Now that my laptop hardware is starting to be deprecated by the most current Linux systems, I continue in my quest for a modern “libre” system with good hardware support for this laptop. I have previously reviewed PCBSD and I am now writing from OpenIndiana 151a, the community-developed successor of OpenSolaris.
When Oracle bought Sun almost 2 years ago, the future of OpenSolaris became uncertain and so the community decided to fork OpenSolaris while trying to keep the new system compatible with the enterprise-grade product Solaris. The results of these efforts concentrate mainly in the Illumos and the OpenIndiana projects. The first official development released of OpenIndiana, 151a, has been recently seen the light and here I will share with you some preliminary impressions.
1.- LIVE-DVD. I have chosen the LiveDVD Desktop Edition image which is slightly over 800 MB. It is a multi-arch image that will automatically install the 32 or the 64-bit kernel as required (the command “isainfo -kv” will let you know which kernel was chosen in your case). The LiveDVD takes a while to boot and, while in the process of booting, it will ask you to define your keyboard layout and your language. You are welcome by a sober professional-looking Gnome 2 desktop environment (there are no other options at the moment apart from a server version with no DE at all). I personally like the looks of it.The LiveDVD feels a bit slow with 4GB of RAM but it is perfectly usable. Deactivating the Visual Effects helps a bit (it think it is not very wise to have the visual effects activated by default in a LiveCD).
2.- INSTALLATION. The graphical installer is very straighforward. GParted is available in case you want to manually partition your drives. I used the entire hard drive. As it is Solaris, the file system of choice is ZFS. The installation took some 20 minutes. Booting into the newly installed system is not particularly fast, but that is not something I really care much about.
3.- HARDWARE SUPPORT. All my hardware was auto-detected and auto-configured. This includes the graphics cards (NVIDIA 8800M GTX), the sound cards and the network cards. For the graphics card the 280.x proprietary driver is used. By default, the wired network is used whenever available, if unplugged, the system switches automatically to the wireless connection (once added to favourites and configured with the corresponding WAP password). Among the excellent administration tools that come with OpenIndiana, I found the Device Driver Utility to be particularly useful. It provides the user with a list of hardware devices and the respective controllers in use. It informs of any conflict and offers the possibility of installing new controllers (in theory, at least, but I did not really try this feature because I did not need it).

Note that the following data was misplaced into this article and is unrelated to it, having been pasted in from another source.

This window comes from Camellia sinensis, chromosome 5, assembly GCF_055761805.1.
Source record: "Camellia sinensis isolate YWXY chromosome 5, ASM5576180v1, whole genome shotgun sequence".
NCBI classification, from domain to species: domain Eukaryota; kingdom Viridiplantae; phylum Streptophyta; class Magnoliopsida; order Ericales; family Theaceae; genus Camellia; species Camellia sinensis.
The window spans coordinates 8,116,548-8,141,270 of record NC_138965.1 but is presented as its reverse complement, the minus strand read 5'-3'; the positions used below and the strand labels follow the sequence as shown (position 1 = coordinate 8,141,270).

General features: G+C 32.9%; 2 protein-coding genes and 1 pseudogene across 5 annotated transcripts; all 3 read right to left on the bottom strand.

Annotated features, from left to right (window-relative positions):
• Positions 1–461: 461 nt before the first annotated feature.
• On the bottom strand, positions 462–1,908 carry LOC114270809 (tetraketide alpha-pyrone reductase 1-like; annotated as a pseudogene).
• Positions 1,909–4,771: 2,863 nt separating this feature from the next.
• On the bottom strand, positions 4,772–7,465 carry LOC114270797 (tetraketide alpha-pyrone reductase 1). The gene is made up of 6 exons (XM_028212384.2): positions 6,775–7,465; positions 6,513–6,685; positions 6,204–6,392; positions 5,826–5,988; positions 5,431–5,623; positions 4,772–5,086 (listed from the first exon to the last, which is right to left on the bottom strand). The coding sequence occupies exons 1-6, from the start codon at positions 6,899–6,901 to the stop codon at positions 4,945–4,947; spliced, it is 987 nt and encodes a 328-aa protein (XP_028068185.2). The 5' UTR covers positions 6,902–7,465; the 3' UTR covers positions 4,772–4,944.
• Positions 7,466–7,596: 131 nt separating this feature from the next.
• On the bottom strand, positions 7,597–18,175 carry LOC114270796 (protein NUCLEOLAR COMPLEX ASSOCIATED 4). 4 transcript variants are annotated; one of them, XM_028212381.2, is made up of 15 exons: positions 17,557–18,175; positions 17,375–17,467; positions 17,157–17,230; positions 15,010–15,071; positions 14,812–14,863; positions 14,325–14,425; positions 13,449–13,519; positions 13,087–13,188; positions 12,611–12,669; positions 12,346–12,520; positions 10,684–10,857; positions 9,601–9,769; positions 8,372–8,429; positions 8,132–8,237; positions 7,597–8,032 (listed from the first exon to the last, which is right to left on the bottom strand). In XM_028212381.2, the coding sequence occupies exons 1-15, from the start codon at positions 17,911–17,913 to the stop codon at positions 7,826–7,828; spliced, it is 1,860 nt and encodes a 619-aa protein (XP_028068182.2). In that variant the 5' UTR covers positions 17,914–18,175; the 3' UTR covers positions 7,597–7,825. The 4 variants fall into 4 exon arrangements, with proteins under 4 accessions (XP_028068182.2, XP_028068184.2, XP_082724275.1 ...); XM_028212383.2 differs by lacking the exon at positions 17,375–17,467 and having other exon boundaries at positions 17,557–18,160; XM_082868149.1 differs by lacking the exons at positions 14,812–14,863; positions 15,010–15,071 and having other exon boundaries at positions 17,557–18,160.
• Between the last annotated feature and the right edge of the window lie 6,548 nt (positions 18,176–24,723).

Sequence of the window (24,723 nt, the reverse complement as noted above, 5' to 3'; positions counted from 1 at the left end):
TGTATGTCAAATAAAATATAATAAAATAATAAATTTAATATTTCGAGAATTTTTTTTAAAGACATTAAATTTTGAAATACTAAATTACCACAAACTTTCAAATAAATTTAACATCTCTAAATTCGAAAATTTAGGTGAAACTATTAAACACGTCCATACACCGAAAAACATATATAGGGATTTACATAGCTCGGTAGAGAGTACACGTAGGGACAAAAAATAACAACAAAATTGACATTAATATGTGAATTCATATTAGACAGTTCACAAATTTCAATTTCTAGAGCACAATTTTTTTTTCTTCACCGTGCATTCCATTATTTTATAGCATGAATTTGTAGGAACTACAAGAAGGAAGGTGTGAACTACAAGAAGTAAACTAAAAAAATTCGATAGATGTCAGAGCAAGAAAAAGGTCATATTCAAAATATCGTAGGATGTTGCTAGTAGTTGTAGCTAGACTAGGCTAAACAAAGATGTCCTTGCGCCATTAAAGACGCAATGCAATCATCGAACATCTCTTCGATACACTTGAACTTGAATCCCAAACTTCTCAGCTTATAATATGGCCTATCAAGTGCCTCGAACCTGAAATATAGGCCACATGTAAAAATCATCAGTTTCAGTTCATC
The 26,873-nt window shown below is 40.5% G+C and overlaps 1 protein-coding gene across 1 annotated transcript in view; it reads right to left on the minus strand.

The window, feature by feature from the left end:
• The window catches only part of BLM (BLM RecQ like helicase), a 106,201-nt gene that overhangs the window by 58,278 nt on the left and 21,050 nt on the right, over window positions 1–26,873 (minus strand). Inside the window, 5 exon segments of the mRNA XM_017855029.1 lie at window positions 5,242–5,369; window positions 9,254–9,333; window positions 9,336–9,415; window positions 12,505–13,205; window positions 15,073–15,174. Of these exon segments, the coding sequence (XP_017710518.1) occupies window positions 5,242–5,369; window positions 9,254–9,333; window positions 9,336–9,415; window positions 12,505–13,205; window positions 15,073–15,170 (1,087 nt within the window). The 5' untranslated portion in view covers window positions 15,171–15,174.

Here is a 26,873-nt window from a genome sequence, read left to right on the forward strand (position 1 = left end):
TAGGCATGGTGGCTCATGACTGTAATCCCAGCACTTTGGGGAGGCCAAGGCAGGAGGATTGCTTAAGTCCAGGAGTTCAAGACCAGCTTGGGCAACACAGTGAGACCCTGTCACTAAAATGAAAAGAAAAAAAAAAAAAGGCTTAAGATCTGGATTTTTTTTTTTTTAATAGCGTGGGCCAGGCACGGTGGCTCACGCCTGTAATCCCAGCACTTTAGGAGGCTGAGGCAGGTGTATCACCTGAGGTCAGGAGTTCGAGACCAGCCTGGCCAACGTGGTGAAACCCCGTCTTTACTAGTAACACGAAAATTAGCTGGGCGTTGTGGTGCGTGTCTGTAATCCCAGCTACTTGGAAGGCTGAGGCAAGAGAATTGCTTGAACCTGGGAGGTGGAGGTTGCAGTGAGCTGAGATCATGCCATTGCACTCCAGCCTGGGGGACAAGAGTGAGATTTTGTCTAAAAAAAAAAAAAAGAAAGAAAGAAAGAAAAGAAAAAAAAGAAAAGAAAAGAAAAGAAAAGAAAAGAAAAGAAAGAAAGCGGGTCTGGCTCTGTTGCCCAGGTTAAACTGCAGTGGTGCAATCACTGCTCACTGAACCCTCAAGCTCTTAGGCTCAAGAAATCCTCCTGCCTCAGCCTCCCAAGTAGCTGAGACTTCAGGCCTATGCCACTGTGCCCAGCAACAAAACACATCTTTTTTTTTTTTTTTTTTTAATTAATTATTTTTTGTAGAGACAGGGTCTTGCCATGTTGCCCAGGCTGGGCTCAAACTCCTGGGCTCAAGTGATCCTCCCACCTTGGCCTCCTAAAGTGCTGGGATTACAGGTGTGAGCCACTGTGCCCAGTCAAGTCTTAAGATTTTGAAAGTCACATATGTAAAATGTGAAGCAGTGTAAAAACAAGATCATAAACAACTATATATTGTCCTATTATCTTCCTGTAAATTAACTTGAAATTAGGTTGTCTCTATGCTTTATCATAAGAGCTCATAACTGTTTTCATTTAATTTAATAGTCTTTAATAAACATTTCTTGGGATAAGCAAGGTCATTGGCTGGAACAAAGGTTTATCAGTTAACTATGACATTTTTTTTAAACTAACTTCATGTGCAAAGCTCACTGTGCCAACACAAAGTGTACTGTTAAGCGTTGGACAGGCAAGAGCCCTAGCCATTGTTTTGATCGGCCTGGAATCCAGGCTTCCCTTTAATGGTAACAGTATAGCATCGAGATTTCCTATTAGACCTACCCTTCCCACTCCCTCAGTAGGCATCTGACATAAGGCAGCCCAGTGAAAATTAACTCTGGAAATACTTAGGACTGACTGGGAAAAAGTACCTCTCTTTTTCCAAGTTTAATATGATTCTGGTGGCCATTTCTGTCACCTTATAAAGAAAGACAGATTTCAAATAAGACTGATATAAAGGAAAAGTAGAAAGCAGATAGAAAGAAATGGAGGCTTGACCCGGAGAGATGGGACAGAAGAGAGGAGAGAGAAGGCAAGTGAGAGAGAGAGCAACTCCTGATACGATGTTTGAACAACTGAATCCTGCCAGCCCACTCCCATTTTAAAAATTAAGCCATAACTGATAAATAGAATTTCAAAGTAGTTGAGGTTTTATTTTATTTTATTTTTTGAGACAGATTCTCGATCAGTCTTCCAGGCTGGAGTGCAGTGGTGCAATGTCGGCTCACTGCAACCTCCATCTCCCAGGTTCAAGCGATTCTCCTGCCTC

4.- SOFTWARE. Both the Update Manager and the Package Manager are very nice tools. I installed a few things and everything ran smoothly. The collection of software installable from the Package Manager is is rather reduced, though. There is no office suite available, not even Abiword. It can be enhanced by adding the SFE repos (both encumbered and unencumbered), this will make available Abiword, VLC and other multimedia stuff, certain compiler and locales,… but not much more. To the best of my knowledge, there is no Solaris version of LibreOffice. However, one can manually install OpenOffice by downloading from the Internet. The same goes for the Adobe Flash Player, Sun’s Java (now Oracle’s, in fact) and the latest Firefox and Thundebird, for instance.
5. PERFORMANCE & STABILITY. To be evaluated. The system feels responsive enough and I have not experience any bugs or issues this far.
6.- FINAL REMARKS. In summary, lack of software is the only problem that I found with this otherwise excellent operating system. I guess that software availability in the future will depend mainly on two factors: i) Popularity; and 2) The commitment of Oracle with promoting Solaris beyond just supporting existing customers (Oracle is largely a Linux-centered enterprise that develops its own RedHat clone, known as Oracle Linux).
There are some interesting projects such as Nexenta and StormOS, the former server and enterprise-oriented and the later desktop oriented, aiming at combining a Debian/Ubuntu user-land with the Solaris kernel. This obviously makes a much larger deal of software available. I will give StormOS a try when available. My main concern has to do with the Nvidia proprietary drivers and other kernel modules. For instance, when I tried the excellent Debian GNU/kFreeBSD I soon realised it was not possible to install the Nvidia proprietary drivers.